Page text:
Join "The Marginal Revolutionaries" webinar HERE at 6pm on Mon, Apr 13
The Austrian School of Economics—a movement that has had a vast impact on economics, politics, and society, especially among the American right—is poorly understood by supporters and detractors alike. Defining themselves in opposition to the mainstream, economists such as Ludwig von Mises, Friedrich Hayek, and Joseph Schumpeter built the School's international reputation with their work on business cycles and monetary theory. Their focus on individualism—and deep antipathy toward socialism—ultimately won them a devoted audience among the upper echelons of business and government. In this collective biography, Janek Wasserman brings these figures to life, showing that in order to make sense of the Austrians and their continued influence, one must understand the backdrop against which their philosophy was formed—notably, the collapse of the Austro‑Hungarian Empire and a half‑century of war and exile.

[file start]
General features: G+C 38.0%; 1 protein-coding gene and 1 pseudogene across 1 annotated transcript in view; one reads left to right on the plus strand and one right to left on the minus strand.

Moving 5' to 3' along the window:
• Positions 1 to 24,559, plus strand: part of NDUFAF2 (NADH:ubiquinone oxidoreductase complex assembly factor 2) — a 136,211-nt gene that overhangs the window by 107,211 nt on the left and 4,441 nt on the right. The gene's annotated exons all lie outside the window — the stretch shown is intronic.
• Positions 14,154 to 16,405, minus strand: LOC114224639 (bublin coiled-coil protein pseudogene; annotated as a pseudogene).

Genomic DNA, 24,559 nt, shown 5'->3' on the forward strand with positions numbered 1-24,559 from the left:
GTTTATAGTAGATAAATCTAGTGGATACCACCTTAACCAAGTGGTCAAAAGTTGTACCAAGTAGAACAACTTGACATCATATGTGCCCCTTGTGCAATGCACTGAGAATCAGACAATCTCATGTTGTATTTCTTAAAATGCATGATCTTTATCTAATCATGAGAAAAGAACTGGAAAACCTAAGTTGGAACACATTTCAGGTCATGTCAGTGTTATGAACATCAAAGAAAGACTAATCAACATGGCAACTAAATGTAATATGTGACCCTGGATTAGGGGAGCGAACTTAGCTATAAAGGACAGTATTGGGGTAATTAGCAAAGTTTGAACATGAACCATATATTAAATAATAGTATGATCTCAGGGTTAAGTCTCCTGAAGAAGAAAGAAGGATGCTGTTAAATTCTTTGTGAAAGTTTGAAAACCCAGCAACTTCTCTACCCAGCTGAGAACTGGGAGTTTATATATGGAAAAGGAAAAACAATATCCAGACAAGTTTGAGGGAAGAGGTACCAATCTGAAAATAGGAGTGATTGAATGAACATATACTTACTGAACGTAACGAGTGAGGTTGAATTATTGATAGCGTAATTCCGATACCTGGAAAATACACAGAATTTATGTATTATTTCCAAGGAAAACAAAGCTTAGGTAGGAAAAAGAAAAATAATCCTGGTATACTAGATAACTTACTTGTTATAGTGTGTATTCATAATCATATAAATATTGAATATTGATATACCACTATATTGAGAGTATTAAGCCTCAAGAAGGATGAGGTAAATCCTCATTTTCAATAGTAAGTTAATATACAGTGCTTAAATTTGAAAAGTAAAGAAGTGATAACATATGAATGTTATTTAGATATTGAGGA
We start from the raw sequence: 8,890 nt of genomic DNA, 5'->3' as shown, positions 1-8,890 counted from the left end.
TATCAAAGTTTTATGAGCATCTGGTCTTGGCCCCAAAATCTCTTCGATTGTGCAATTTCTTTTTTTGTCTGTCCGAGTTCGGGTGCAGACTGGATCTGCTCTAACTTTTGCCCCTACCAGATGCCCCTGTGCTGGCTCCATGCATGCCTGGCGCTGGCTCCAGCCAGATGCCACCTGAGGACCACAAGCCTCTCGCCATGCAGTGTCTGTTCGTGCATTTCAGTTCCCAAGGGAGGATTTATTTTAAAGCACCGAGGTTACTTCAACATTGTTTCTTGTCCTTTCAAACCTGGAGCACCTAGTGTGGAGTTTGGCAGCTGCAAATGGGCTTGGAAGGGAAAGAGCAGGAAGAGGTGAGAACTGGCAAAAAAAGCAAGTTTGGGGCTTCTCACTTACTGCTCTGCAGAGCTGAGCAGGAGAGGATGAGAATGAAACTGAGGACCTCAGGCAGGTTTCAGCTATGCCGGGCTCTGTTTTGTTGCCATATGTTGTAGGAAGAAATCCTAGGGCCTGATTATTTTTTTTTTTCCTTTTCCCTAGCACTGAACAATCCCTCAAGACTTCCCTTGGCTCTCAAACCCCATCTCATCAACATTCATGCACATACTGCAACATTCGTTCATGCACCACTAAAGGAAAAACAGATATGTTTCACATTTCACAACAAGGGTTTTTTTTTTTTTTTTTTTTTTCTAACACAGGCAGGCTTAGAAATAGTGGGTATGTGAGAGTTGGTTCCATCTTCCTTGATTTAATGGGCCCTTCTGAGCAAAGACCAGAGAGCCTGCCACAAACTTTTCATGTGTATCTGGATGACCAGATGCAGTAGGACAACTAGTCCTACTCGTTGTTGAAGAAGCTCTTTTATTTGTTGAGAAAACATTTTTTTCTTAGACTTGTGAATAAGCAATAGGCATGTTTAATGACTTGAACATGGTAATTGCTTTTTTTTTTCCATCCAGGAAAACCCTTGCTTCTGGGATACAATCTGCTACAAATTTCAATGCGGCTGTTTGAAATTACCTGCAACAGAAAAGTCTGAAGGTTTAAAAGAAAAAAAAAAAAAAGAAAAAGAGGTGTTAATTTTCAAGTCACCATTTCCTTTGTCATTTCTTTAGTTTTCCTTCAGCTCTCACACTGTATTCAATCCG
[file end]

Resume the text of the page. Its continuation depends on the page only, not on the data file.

Janek Wasserman is Associate Professor of Modern German and Central European History at the University of Alabama. He was a recipient of the Richard Plaschka-Stipendium from the Österreichisches Bundesministerium für Wissenschaft und Forschung in 2008-2009. He was a Botstiber Institute for Austrian-American Studies Fellow for 2014-2015 and a Fellow at Duke University’s Center for the History of Political Economy in 2017. His first book, Black Vienna: The Radical Right in the Red City, 1918-1938 appeared with Cornell University Press in 2014.
Join via Zoom:
Presented by the Center for Austrian Studies in conjunction with HIST 3419: History of Capitalism, cosponsored by the Department of History.